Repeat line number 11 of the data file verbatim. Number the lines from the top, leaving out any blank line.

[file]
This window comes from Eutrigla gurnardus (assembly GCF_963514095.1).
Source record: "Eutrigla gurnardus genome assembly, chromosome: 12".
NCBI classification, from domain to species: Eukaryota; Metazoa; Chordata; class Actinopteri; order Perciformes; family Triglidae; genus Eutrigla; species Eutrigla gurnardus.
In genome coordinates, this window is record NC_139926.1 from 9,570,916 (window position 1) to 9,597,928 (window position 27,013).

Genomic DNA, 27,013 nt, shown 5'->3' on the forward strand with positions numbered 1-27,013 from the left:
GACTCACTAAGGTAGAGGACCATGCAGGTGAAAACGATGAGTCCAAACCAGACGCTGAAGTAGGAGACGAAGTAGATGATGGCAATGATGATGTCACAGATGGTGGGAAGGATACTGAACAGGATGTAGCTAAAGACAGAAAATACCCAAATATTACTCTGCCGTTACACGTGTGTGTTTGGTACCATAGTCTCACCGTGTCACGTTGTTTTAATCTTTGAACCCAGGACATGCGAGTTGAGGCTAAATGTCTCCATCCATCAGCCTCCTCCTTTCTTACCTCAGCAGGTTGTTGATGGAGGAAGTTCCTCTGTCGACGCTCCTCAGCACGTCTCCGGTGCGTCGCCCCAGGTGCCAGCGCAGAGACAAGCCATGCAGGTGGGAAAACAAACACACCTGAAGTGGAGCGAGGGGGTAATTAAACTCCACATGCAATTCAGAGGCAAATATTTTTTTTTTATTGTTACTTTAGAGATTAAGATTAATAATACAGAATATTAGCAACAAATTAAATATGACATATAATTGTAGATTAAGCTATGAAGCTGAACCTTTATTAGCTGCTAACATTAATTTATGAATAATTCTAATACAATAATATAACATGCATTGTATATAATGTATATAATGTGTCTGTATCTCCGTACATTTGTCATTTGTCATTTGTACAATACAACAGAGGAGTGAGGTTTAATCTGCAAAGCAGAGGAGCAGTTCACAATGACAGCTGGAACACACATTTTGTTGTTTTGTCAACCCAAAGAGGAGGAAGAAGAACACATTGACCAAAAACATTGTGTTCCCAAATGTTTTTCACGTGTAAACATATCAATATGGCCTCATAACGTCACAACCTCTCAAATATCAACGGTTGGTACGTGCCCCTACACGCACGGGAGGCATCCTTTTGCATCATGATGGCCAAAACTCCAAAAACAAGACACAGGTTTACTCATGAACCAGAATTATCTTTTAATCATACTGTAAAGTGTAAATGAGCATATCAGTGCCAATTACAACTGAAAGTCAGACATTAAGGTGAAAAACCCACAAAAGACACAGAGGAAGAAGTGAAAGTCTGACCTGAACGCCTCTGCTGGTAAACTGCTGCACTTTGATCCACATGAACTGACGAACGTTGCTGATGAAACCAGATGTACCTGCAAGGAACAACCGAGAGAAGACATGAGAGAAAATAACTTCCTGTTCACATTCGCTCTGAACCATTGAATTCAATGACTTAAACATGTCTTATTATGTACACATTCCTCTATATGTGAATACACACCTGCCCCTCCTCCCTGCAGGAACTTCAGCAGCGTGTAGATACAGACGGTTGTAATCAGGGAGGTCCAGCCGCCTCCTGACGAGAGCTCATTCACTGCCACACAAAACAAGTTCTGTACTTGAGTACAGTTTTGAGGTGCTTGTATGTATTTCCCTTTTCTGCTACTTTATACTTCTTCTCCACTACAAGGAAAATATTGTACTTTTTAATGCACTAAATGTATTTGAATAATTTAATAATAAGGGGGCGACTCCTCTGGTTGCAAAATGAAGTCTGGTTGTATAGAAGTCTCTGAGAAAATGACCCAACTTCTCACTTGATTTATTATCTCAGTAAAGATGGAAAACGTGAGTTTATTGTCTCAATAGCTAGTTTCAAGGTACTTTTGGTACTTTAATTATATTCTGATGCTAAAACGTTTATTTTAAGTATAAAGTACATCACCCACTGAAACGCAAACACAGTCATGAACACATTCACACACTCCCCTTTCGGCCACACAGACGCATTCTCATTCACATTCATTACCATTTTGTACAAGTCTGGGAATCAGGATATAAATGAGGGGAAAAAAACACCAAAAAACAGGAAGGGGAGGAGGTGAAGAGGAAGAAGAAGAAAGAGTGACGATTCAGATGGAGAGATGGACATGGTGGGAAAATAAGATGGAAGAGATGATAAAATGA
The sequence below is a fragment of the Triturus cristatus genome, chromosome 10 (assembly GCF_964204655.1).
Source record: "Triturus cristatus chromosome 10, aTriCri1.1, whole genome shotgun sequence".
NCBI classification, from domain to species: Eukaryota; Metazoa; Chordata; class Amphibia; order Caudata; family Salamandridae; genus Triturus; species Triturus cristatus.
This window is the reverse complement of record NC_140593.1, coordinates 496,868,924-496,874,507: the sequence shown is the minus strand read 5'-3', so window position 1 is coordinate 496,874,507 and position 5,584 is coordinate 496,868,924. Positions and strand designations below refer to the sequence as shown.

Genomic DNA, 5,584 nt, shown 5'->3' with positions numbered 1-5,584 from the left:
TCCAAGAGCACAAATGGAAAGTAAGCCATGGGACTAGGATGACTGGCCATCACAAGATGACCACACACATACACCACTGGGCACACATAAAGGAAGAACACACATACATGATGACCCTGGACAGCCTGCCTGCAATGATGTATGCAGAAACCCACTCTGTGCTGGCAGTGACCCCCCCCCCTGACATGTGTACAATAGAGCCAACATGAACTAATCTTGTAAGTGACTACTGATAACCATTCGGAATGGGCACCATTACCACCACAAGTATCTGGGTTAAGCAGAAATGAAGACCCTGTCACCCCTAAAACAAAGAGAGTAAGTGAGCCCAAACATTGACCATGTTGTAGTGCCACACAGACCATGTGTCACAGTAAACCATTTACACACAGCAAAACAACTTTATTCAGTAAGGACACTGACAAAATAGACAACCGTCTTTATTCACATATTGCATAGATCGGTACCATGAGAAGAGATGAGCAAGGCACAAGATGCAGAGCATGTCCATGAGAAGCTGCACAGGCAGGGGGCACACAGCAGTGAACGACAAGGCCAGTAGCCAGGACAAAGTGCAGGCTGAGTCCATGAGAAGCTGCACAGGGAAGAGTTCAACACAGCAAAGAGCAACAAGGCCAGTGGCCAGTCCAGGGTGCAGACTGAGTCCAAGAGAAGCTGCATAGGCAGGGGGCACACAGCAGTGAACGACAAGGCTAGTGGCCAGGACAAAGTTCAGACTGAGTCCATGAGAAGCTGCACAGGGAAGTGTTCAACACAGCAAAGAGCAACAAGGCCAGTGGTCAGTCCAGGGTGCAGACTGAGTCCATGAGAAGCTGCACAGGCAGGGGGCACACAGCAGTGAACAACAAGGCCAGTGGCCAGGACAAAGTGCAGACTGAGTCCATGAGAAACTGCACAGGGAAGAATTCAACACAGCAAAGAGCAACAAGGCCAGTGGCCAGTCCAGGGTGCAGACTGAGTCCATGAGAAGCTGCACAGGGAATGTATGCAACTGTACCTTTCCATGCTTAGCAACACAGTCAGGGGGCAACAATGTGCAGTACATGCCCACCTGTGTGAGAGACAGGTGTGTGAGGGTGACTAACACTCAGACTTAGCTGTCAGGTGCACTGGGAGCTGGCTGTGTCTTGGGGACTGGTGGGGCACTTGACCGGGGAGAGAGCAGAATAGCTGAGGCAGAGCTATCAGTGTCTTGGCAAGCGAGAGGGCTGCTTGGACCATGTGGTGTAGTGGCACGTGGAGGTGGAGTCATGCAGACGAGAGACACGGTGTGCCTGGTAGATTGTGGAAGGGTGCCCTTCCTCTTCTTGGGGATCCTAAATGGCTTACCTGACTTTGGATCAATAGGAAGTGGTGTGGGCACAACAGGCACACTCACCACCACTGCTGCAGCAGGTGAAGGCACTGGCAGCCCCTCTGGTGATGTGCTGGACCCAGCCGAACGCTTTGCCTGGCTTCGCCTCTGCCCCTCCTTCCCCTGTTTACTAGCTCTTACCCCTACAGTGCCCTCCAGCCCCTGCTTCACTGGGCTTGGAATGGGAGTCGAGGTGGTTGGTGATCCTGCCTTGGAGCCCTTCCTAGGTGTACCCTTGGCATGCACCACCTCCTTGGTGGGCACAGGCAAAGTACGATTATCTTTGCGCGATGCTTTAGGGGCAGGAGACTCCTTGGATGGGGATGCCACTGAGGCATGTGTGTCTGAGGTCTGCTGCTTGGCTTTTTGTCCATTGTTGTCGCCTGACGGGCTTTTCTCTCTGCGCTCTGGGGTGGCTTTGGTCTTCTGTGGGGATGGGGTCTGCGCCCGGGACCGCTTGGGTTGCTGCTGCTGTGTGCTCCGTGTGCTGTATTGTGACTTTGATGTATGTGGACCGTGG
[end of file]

Genomic DNA, 5,584 nt, shown 5'->3' with positions numbered 1-5,584 from the left: